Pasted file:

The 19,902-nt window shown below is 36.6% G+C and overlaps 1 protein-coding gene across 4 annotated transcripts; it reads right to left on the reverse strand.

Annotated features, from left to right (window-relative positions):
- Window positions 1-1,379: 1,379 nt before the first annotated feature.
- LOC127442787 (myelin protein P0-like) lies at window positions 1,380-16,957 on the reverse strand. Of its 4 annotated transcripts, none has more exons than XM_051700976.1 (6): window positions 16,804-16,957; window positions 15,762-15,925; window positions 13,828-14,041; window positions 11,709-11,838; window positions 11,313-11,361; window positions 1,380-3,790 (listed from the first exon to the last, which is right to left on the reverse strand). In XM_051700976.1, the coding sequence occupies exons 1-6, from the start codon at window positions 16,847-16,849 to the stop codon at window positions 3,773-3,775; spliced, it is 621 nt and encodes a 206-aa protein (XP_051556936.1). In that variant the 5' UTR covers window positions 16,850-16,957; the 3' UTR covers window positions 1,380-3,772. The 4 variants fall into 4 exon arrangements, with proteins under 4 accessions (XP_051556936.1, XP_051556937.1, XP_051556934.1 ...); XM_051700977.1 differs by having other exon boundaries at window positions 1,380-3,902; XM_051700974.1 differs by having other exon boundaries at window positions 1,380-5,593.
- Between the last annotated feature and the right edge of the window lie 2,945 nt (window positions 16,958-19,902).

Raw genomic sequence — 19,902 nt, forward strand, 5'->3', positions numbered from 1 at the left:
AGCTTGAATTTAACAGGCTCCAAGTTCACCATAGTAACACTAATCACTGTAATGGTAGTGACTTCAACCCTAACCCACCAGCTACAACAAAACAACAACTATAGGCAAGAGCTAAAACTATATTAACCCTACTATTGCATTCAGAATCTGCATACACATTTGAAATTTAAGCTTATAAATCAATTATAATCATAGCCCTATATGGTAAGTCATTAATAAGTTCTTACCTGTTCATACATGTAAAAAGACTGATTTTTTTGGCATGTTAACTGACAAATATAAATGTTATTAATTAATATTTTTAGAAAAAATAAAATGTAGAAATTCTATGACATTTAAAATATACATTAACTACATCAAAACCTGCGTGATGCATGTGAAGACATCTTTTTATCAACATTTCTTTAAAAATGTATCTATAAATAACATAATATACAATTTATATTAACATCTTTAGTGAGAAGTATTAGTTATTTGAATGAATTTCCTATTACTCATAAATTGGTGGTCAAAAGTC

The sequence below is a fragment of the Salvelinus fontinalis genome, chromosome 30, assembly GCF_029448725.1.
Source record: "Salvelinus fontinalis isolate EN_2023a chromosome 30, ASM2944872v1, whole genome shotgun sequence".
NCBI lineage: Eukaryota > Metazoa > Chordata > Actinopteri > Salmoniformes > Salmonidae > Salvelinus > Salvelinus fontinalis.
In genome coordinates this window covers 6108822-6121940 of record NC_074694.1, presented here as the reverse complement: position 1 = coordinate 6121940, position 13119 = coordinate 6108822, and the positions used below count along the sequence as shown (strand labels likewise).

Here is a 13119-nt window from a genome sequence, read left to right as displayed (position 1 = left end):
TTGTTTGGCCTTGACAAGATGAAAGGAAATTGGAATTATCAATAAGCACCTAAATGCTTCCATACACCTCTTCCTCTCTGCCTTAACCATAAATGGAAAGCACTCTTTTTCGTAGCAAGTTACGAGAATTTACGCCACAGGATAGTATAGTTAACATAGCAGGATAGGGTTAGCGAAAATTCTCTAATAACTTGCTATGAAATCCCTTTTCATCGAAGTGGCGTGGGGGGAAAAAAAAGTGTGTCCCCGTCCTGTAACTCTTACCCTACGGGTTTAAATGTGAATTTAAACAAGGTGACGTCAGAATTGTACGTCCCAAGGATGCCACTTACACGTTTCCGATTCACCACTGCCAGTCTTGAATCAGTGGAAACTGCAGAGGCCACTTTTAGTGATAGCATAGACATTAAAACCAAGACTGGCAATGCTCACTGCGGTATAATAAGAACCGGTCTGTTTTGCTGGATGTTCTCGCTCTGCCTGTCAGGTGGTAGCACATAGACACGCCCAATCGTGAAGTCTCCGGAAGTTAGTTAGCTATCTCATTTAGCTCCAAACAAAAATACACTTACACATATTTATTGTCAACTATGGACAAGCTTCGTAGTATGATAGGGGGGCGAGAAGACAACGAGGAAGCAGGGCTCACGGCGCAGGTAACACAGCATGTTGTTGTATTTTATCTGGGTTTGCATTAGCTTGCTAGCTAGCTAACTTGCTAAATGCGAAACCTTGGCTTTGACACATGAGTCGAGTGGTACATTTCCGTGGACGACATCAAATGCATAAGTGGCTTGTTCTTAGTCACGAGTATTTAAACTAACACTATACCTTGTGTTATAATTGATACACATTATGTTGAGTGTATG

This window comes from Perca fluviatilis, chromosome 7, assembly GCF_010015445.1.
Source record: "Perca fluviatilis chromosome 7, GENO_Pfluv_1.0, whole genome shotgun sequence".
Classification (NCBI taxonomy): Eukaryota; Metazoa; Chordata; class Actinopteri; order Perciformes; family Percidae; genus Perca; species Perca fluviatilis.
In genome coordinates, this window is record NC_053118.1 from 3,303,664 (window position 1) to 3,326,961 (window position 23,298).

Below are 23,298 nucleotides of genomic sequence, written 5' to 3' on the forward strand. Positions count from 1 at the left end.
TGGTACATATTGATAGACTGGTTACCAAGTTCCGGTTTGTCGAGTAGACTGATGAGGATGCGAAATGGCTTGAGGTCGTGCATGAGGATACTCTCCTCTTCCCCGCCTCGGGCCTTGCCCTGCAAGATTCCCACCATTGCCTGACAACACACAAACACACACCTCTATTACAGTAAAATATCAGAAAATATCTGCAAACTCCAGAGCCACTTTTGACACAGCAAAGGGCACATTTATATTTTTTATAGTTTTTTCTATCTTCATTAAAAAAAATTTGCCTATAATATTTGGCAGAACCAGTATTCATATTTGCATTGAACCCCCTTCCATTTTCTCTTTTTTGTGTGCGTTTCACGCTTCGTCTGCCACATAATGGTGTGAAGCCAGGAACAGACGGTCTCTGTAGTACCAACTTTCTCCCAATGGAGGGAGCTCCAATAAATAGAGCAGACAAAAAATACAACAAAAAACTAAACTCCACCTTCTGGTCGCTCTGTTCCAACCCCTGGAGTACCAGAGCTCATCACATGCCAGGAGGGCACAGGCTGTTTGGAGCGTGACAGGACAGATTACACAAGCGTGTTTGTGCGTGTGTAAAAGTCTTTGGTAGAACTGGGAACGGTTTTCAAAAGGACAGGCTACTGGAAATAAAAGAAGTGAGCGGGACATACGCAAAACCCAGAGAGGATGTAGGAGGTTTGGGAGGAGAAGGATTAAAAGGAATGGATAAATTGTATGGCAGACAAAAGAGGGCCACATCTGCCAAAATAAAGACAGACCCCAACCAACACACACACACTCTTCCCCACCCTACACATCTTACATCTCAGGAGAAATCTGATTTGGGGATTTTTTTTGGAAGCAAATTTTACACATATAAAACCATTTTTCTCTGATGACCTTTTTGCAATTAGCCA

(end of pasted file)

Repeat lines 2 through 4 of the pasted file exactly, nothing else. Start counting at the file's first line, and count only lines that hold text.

Annotated features, from left to right (window-relative positions):
- Window positions 1-1,379: 1,379 nt before the first annotated feature.
- LOC127442787 (myelin protein P0-like) lies at window positions 1,380-16,957 on the reverse strand. Of its 4 annotated transcripts, none has more exons than XM_051700976.1 (6): window positions 16,804-16,957; window positions 15,762-15,925; window positions 13,828-14,041; window positions 11,709-11,838; window positions 11,313-11,361; window positions 1,380-3,790 (listed from the first exon to the last, which is right to left on the reverse strand). In XM_051700976.1, the coding sequence occupies exons 1-6, from the start codon at window positions 16,847-16,849 to the stop codon at window positions 3,773-3,775; spliced, it is 621 nt and encodes a 206-aa protein (XP_051556936.1). In that variant the 5' UTR covers window positions 16,850-16,957; the 3' UTR covers window positions 1,380-3,772. The 4 variants fall into 4 exon arrangements, with proteins under 4 accessions (XP_051556936.1, XP_051556937.1, XP_051556934.1 ...); XM_051700977.1 differs by having other exon boundaries at window positions 1,380-3,902; XM_051700974.1 differs by having other exon boundaries at window positions 1,380-5,593.